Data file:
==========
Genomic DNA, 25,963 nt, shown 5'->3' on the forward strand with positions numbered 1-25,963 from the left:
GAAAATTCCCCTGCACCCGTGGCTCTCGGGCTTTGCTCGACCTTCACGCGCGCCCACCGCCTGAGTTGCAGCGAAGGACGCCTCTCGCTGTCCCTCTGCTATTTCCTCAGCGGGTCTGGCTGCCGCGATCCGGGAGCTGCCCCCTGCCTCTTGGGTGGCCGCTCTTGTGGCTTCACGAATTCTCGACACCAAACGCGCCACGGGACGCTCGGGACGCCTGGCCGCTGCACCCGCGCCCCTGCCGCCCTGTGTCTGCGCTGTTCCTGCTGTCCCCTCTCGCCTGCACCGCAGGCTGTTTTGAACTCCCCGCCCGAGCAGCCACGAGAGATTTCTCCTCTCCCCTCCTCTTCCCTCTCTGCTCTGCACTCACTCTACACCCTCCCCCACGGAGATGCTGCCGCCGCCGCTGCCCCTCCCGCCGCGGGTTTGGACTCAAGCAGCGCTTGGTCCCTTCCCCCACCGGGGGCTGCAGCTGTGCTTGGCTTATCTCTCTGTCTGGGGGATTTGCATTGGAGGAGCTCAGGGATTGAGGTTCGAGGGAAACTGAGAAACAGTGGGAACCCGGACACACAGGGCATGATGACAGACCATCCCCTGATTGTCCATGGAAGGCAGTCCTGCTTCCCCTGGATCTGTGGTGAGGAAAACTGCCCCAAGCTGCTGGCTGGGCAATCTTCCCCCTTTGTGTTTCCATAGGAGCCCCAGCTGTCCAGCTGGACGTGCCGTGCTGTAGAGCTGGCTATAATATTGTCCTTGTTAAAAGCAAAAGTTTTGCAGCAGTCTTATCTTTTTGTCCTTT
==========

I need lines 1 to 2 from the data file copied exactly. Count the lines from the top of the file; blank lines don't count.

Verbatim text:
Genomic DNA, 25,963 nt, shown 5'->3' on the forward strand with positions numbered 1-25,963 from the left:
GAAAATTCCCCTGCACCCGTGGCTCTCGGGCTTTGCTCGACCTTCACGCGCGCCCACCGCCTGAGTTGCAGCGAAGGACGCCTCTCGCTGTCCCTCTGCTATTTCCTCAGCGGGTCTGGCTGCCGCGATCCGGGAGCTGCCCCCTGCCTCTTGGGTGGCCGCTCTTGTGGCTTCACGAATTCTCGACACCAAACGCGCCACGGGACGCTCGGGACGCCTGGCCGCTGCACCCGCGCCCCTGCCGCCCTGTGTCTGCGCTGTTCCTGCTGTCCCCTCTCGCCTGCACCGCAGGCTGTTTTGAACTCCCCGCCCGAGCAGCCACGAGAGATTTCTCCTCTCCCCTCCTCTTCCCTCTCTGCTCTGCACTCACTCTACACCCTCCCCCACGGAGATGCTGCCGCCGCCGCTGCCCCTCCCGCCGCGGGTTTGGACTCAAGCAGCGCTTGGTCCCTTCCCCCACCGGGGGCTGCAGCTGTGCTTGGCTTATCTCTCTGTCTGGGGGATTTGCATTGGAGGAGCTCAGGGATTGAGGTTCGAGGGAAACTGAGAAACAGTGGGAACCCGGACACACAGGGCATGATGACAGACCATCCCCTGATTGTCCATGGAAGGCAGTCCTGCTTCCCCTGGATCTGTGGTGAGGAAAACTGCCCCAAGCTGCTGGCTGGGCAATCTTCCCCCTTTGTGTTTCCATAGGAGCCCCAGCTGTCCAGCTGGACGTGCCGTGCTGTAGAGCTGGCTATAATATTGTCCTTGTTAAAAGCAAAAGTTTTGCAGCAGTCTTATCTTTTTGTCCTTT